The law, passed in 1965, was designed in part to prevent white lawmakers from weakening the voting strength of minorities with the deft drawing of district lines. More than a dozen states, including Louisiana, are required because of their history of discrimination to clear their redistricting plans with Justice.
But some lawmakers in those states, many of which have Republican majorities, say they do not trust the Obama administration to fairly assess their maps. This is the first time since the passage of the Voting Rights Act that a Democratic administration has been in the White House following a decennial census, when state lawmakers redraw local, state and congressional boundaries.
“We have not had to do this from a political standpoint with a Democrat in the Department of Justice,” said Louisiana Rep. Alan Seabaugh (R), who represents the Southern Hills area of Shreveport, where the objections to the Louisiana map emerged. “My concern is less with a racial motivation than it is with a political party motivation.”
A decision by Justice in the coming weeks to side with the state or with civil rights activists opposed to Louisiana’s map will signal how far the administration might go to protect minority rights in reviewing plans from other states that must get clearance, including Alabama, Alaska, Arizona, Georgia, Mississippi, South Carolina, Texas and Virginia.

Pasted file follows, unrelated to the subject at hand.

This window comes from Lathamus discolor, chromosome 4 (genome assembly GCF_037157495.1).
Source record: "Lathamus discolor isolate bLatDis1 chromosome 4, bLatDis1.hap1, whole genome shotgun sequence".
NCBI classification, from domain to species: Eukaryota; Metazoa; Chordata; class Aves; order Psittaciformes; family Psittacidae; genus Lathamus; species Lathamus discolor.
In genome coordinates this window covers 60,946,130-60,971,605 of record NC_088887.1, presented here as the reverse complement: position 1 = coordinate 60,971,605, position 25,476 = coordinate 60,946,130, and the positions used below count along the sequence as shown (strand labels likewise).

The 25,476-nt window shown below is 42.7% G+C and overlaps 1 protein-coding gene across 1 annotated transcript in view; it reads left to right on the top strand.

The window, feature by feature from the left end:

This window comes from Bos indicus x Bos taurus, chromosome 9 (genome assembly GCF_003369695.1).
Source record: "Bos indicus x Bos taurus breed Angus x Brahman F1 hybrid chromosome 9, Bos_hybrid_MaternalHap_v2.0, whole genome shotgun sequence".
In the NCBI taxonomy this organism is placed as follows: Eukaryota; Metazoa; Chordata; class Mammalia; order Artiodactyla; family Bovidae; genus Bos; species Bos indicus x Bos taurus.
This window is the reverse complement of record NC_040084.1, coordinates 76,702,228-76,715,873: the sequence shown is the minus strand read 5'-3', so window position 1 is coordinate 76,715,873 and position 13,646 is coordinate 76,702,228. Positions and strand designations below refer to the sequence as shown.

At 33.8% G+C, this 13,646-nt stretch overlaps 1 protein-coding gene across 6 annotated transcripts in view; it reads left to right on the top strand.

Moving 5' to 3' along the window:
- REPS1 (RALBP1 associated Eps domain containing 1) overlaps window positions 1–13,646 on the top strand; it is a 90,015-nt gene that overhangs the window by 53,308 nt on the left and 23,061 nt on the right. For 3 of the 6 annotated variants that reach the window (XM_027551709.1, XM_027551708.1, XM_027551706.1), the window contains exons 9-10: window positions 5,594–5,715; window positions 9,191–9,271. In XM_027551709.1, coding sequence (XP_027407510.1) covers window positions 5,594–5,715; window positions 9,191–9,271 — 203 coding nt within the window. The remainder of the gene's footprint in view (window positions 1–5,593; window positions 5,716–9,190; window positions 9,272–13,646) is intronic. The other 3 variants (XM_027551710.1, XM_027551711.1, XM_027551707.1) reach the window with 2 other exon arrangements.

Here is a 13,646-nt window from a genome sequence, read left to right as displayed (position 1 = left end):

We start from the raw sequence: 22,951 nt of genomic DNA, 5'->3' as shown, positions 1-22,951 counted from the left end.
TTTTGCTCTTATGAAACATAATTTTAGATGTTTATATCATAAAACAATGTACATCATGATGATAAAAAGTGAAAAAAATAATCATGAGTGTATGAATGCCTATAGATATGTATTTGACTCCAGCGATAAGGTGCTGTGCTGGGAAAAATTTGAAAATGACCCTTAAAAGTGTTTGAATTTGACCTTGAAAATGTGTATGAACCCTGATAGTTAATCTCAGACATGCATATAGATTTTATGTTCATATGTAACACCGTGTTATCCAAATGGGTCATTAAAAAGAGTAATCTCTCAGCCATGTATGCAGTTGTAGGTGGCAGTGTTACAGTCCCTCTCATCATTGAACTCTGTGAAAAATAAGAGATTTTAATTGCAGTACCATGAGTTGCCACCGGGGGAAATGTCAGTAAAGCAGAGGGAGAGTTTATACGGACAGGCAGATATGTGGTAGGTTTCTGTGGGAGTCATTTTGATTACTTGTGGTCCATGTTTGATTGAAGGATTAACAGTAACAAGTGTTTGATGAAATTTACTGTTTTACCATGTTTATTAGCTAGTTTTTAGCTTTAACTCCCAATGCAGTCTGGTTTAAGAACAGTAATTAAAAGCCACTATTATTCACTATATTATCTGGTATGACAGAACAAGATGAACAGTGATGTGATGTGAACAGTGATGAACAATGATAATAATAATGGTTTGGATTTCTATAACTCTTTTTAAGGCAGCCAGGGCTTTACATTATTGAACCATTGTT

Justice Department officials say their decisions will be made based on the law and facts, not politics.
“The Department’s career attorneys make decisions based on fact-intensive reviews, and not based on political considerations,” Xochitl Hinojosa, a spokeswoman for the department’s civil rights division, said in a statement. “Our attorneys use the same standards that would be applied by the court.”
The debate comes at a time when some legal scholars and political leaders are arguing that federal oversight of redistricting may no longer be necessary, now that the country has a black president and anti-discrimination laws governing elections are commonplace.
Civil rights enforcement has been a major priority for the Obama Justice Department and Attorney General Eric H. Holder Jr., a former civil rights lawyer who has vowed to make the civil rights division his agency’s “crown jewel.’’
But some civil rights groups say there are signs that the department may not necessarily be on their side. They point to Georgia, where Justice officials allowed lawmakers to pass a stringent new law requiring proof of citizenship to vote, over the objections of minority rights advocates. They say government lawyers were worried the fight would expand into an all-out challenge to the Voting Rights Act.